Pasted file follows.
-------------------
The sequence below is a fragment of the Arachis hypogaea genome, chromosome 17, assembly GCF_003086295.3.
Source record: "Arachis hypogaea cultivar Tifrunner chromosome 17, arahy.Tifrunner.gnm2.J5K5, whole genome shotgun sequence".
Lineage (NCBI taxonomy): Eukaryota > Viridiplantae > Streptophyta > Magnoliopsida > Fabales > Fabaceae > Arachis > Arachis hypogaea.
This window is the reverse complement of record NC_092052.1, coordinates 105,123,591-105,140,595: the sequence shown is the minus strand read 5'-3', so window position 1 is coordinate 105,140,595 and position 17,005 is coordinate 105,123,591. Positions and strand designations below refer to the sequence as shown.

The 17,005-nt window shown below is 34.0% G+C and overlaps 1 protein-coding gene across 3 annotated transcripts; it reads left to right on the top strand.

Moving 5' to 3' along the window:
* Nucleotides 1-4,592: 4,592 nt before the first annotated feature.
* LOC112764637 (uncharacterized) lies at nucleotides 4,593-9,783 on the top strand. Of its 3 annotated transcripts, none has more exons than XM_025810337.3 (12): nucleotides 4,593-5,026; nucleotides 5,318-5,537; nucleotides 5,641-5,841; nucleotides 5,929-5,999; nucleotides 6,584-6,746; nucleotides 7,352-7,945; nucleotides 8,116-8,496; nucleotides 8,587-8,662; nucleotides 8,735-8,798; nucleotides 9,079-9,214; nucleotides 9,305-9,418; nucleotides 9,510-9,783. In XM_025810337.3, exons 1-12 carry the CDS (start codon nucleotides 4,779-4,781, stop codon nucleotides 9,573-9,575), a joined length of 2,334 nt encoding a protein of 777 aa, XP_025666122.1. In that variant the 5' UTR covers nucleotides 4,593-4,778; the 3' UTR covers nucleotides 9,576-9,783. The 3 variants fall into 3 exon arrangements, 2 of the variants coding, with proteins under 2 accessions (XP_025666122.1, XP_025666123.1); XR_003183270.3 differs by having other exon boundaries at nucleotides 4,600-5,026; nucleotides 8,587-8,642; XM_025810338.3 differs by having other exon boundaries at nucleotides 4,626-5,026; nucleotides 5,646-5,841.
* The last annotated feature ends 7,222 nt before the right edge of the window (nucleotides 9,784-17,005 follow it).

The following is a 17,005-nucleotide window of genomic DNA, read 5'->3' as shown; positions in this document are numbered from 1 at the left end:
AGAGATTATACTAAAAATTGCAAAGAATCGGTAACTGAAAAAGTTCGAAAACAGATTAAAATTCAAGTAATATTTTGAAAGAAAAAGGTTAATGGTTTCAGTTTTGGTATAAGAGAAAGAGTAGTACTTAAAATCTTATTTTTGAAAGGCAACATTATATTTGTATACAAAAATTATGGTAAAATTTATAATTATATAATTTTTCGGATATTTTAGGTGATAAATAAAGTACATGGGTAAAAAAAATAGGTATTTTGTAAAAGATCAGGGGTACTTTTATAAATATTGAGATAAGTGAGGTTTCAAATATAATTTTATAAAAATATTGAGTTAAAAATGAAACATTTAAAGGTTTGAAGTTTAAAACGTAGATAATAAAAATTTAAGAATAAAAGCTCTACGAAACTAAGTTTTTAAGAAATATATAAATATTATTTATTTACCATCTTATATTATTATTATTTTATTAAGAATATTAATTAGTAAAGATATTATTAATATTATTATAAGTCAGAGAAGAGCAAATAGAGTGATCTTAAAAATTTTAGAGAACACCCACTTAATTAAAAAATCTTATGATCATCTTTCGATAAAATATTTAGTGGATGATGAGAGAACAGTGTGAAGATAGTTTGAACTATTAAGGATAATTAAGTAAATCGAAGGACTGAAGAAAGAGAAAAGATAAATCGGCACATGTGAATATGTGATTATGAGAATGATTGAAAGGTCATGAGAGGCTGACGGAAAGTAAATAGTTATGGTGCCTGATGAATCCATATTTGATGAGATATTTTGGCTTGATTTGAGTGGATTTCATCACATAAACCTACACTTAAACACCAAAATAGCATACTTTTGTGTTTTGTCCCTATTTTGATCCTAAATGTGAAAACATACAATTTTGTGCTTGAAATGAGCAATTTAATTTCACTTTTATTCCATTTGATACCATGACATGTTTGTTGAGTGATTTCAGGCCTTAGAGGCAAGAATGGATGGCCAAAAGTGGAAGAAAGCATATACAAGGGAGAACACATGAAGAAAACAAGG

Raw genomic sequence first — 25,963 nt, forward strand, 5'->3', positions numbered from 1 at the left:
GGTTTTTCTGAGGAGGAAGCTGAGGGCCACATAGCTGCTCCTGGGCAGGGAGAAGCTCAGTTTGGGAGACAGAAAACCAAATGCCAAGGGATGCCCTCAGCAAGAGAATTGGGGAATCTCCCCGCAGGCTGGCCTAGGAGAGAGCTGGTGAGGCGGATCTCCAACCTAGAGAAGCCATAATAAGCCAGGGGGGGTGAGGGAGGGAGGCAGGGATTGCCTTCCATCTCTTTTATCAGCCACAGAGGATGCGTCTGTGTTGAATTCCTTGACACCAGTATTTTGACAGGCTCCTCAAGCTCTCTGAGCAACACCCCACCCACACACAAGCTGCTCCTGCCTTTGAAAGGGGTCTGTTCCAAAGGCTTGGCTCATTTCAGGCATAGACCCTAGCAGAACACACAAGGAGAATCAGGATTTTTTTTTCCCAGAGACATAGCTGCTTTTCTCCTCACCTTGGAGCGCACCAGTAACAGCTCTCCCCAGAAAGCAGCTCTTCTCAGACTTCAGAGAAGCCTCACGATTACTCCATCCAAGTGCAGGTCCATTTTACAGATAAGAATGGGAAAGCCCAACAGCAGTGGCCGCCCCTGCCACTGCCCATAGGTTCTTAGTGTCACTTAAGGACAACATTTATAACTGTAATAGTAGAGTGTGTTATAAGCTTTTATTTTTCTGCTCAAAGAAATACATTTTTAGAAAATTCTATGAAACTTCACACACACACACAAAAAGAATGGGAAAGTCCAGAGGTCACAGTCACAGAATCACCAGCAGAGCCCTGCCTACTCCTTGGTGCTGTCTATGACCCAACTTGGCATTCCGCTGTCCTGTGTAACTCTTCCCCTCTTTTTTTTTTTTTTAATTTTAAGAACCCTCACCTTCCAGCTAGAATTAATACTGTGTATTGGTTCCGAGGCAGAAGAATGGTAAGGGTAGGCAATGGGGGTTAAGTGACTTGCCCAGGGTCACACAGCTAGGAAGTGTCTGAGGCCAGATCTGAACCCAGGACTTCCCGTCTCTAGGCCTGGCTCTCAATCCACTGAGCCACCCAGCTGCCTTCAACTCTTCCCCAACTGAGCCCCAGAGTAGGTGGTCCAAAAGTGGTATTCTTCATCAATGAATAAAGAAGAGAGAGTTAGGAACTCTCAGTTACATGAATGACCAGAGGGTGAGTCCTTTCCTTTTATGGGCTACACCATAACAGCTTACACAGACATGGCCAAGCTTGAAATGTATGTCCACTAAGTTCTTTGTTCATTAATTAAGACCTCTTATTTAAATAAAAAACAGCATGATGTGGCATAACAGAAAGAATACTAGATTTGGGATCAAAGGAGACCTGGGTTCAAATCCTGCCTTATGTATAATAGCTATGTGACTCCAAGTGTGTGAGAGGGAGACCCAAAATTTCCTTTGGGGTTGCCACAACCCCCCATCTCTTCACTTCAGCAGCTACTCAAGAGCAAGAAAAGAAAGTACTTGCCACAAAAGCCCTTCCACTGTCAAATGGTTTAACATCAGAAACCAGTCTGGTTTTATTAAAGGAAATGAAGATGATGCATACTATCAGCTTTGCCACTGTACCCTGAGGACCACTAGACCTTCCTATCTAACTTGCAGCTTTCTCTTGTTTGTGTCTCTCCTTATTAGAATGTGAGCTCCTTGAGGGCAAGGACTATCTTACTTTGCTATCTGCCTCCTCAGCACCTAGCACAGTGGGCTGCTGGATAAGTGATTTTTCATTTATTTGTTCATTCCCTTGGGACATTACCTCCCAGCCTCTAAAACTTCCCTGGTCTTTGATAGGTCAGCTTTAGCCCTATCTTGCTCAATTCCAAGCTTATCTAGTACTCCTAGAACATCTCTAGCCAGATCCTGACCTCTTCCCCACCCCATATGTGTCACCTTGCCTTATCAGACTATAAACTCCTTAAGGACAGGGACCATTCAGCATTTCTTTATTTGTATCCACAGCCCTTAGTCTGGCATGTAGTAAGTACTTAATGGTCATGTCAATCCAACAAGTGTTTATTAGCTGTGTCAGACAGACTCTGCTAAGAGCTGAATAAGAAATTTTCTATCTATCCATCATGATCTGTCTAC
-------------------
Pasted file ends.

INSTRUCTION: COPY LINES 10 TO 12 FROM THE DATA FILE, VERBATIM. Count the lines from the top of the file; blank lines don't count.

The following is a 17,005-nucleotide window of genomic DNA, read 5'->3' as shown; positions in this document are numbered from 1 at the left end:
AGAGATTATACTAAAAATTGCAAAGAATCGGTAACTGAAAAAGTTCGAAAACAGATTAAAATTCAAGTAATATTTTGAAAGAAAAAGGTTAATGGTTTCAGTTTTGGTATAAGAGAAAGAGTAGTACTTAAAATCTTATTTTTGAAAGGCAACATTATATTTGTATACAAAAATTATGGTAAAATTTATAATTATATAATTTTTCGGATATTTTAGGTGATAAATAAAGTACATGGGTAAAAAAAATAGGTATTTTGTAAAAGATCAGGGGTACTTTTATAAATATTGAGATAAGTGAGGTTTCAAATATAATTTTATAAAAATATTGAGTTAAAAATGAAACATTTAAAGGTTTGAAGTTTAAAACGTAGATAATAAAAATTTAAGAATAAAAGCTCTACGAAACTAAGTTTTTAAGAAATATATAAATATTATTTATTTACCATCTTATATTATTATTATTTTATTAAGAATATTAATTAGTAAAGATATTATTAATATTATTATAAGTCAGAGAAGAGCAAATAGAGTGATCTTAAAAATTTTAGAGAACACCCACTTAATTAAAAAATCTTATGATCATCTTTCGATAAAATATTTAGTGGATGATGAGAGAACAGTGTGAAGATAGTTTGAACTATTAAGGATAATTAAGTAAATCGAAGGACTGAAGAAAGAGAAAAGATAAATCGGCACATGTGAATATGTGATTATGAGAATGATTGAAAGGTCATGAGAGGCTGACGGAAAGTAAATAGTTATGGTGCCTGATGAATCCATATTTGATGAGATATTTTGGCTTGATTTGAGTGGATTTCATCACATAAACCTACACTTAAACACCAAAATAGCATACTTTTGTGTTTTGTCCCTATTTTGATCCTAAATGTGAAAACATACAATTTTGTGCTTGAAATGAGCAATTTAATTTCACTTTTATTCCATTTGATACCATGACATGTTTGTTGAGTGATTTCAGGCCTTAGAGGCAAGAATGGATGGCCAAAAGTGGAAGAAAGCATATACAAGGGAGAACACATGAAGAAAACAAGG

Raw genomic sequence first — 25,963 nt, forward strand, 5'->3', positions numbered from 1 at the left: